Fragile Autonomy

Posted by Hanna Wallis – MA Candidate at CLACS / Global Journalism at NYU

Driving through northern Cauca, the view out the window shifts only slightly between different shades of green. Vast expanses of sugar cane extend off into the horizon, a monoculture sea for biofuel export. Today, I am among hundreds of Nasa community members to “recover” a crop field. The indigenous movement here operates from a different paradigm of sustainability; beyond productive capacity, clean energy, or collective profit, they strive to “liberate the mother earth.”

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Since the 1970s, the indigenous movement organized through the “Consejo Regional Indigena del Cauca” CRIC has fought for many forms of indigenous structural autonomy. Claim to territory lies at the the heart of this struggle, but unlike other movements seeking land access, their conception of geography transcends the idea of ownership. Upon re-claiming a former hacienda plot as their own, the leadership does not divide the space into small individually operated fincas but converts it into collective territory. This philosophic shift changes land into territory, and territory into mother earth. From this foundation, people are not solitary individuals, but units of the collective and members of the community whole.   

I have spoken to leaders at the institutional center of the indigenous movement to gain access to the communities where I have been conducting my research. Today, I participated in a “minga,” the Quechua term for collective action. Among hundreds of Nasa people with machetes and sturdy poles in hand, I enter the cane field, bashful to participate, but eager to be accepted in solidarity and collaboration. I wear a silk scarf tied around my face to block out the tear gas that the police will certainly throw, but the air is still heavy with smoke from distant fires, and I can feel the chemicals seeping through the cloth. The sugar cane companies and other large landowners who have had their property taken over by the indigenous movement send state forces to repress their action. As I slash the existing cane from the ground, I feel conflicted about whether I am destroying or helping give rise to something purer; the same tensions that have shaped people’s sense of allegiance through the conflict.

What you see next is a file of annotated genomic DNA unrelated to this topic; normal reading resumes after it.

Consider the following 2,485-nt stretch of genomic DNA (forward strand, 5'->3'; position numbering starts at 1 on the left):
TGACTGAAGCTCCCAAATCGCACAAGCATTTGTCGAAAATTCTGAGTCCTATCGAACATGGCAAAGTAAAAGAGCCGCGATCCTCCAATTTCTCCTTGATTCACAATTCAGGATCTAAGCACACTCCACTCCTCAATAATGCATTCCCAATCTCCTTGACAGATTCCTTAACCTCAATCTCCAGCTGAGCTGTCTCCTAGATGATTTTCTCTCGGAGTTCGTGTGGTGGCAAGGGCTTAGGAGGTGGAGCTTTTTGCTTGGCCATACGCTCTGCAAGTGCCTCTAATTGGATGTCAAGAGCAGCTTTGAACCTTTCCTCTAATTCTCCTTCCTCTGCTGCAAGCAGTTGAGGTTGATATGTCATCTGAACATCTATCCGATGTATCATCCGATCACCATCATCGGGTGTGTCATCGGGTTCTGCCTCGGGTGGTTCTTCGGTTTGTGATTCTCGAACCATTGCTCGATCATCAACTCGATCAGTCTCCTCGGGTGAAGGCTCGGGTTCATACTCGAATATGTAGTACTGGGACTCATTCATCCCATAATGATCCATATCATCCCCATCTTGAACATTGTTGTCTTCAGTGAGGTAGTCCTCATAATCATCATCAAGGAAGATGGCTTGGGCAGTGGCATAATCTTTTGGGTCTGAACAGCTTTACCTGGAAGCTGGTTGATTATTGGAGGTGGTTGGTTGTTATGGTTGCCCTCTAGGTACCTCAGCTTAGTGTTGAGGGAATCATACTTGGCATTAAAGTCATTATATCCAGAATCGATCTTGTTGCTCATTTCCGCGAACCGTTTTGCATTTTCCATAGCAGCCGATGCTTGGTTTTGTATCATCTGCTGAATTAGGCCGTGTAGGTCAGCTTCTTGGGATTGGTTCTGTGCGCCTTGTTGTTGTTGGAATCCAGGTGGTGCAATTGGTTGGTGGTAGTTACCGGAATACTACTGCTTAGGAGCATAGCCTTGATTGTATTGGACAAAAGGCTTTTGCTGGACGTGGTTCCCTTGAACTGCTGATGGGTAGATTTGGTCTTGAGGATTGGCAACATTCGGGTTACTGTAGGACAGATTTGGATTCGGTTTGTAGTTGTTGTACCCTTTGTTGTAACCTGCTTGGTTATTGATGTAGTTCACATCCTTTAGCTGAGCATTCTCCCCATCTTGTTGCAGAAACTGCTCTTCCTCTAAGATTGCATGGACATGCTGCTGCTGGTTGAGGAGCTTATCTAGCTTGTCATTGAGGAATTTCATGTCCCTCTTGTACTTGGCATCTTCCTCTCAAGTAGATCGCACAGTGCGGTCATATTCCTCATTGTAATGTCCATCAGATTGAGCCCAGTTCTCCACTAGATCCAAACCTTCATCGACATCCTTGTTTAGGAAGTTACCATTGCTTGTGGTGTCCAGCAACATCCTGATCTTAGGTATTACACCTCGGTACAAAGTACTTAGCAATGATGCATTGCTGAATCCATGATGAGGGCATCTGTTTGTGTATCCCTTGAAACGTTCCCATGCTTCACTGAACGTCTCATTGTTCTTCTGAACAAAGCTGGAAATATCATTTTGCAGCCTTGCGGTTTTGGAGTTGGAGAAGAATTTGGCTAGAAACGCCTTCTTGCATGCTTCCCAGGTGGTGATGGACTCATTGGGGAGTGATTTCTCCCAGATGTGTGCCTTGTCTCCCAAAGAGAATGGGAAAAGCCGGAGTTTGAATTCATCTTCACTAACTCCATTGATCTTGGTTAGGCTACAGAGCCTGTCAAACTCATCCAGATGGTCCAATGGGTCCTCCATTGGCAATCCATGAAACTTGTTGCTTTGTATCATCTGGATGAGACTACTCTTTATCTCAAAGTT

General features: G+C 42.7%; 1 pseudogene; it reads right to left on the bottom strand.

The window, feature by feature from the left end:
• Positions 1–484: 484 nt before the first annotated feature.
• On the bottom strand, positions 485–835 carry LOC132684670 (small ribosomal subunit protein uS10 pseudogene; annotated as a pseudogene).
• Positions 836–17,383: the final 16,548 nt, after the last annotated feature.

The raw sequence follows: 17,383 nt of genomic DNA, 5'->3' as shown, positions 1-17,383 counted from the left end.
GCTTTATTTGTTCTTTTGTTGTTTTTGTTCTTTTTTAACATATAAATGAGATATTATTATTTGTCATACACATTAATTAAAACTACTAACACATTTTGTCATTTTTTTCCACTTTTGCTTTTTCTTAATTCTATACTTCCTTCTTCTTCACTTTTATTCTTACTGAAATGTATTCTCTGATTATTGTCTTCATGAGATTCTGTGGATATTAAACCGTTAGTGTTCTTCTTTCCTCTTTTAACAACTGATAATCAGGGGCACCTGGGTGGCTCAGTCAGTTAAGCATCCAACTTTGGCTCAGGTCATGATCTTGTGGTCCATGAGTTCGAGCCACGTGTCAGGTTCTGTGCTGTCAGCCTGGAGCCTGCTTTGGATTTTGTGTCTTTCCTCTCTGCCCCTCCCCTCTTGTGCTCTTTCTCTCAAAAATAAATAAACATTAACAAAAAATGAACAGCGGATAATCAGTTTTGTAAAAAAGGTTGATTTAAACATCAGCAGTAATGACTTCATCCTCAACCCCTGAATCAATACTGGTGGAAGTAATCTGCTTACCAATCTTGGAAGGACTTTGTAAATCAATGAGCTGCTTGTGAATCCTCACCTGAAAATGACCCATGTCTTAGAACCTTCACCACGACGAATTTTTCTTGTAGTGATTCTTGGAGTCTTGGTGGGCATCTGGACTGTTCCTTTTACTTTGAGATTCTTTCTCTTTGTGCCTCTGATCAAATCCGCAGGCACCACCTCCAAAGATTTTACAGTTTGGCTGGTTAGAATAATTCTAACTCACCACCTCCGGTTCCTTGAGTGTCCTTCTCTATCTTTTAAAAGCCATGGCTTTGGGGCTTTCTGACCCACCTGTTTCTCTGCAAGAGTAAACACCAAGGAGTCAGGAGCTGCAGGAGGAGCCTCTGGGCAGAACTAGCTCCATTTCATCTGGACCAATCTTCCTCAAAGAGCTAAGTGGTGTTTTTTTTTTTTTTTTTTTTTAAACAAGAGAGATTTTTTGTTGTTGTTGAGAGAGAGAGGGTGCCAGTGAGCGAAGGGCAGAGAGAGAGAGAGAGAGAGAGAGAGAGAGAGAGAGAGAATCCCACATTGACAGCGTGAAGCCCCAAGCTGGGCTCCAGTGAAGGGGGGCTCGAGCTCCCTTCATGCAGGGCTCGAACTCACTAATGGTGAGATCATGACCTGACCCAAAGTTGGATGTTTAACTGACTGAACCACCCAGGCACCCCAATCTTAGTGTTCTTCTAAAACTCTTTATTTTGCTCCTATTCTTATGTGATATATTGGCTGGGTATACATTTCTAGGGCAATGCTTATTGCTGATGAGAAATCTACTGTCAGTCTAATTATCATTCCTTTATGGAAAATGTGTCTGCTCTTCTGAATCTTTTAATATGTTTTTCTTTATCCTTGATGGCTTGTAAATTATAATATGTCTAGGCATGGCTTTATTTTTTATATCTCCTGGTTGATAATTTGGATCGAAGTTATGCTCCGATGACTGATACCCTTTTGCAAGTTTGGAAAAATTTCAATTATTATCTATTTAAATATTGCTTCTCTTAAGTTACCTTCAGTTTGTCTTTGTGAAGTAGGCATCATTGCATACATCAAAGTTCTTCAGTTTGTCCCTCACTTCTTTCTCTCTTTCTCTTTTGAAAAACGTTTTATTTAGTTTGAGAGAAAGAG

My original idea for the research was to explore how the peace process will impact this Nasa indigenous movement in Northern Cauca- a broad orienting question that I hoped would sharpen into tighter focus through the field work immersion. My interviews with leaders and community members who are anticipating the changes associated with the accord have only made this analysis more complex. The movement cannot be considered a monolithic unified voice, but a network of internal relationships that seeks to define their collective good. Through that exploration, they have run up against the same kinds of debates and dissonant voices that any other organizing body might, but here, their identity, in essence, emerges out of the collective.

The biggest concern that all of the “cabildos” (indigenous municipalities) face regards how they will receive and reintegrate the former guerrilleros from the FARC. The transition out of the armed forces will require re-entry into the civil societies that the soldiers left when they entered the jungle. In the north of Cauca, many of the FARC came from the same indigenous communities who have suffered from their attacks. Some families anticipate the returns of their sons and daughters, others can’t imagine cohabiting with the ex-combatants who killed their loved ones.

Beyond these excruciating individual emotions, the movement as a whole will have to define how it defines its sense of community. Does acceptance into the tightly-knit social fabric of “proyecto Nasa” territory depend upon the practice of collective action, or an essential essence of indigenous identity? What norms will the guerrilla have to observe in order to demonstrate their involvement and enduring relationship to their heritage? The answers to these questions remain unclear, but through the search, the movement will reaffirm its definition of belonging. The same uncertainties confront Colombian society as a whole- the conflict then, has both fractured collective identities and will force their re-negotiation. My research aims to navigate this evolution.

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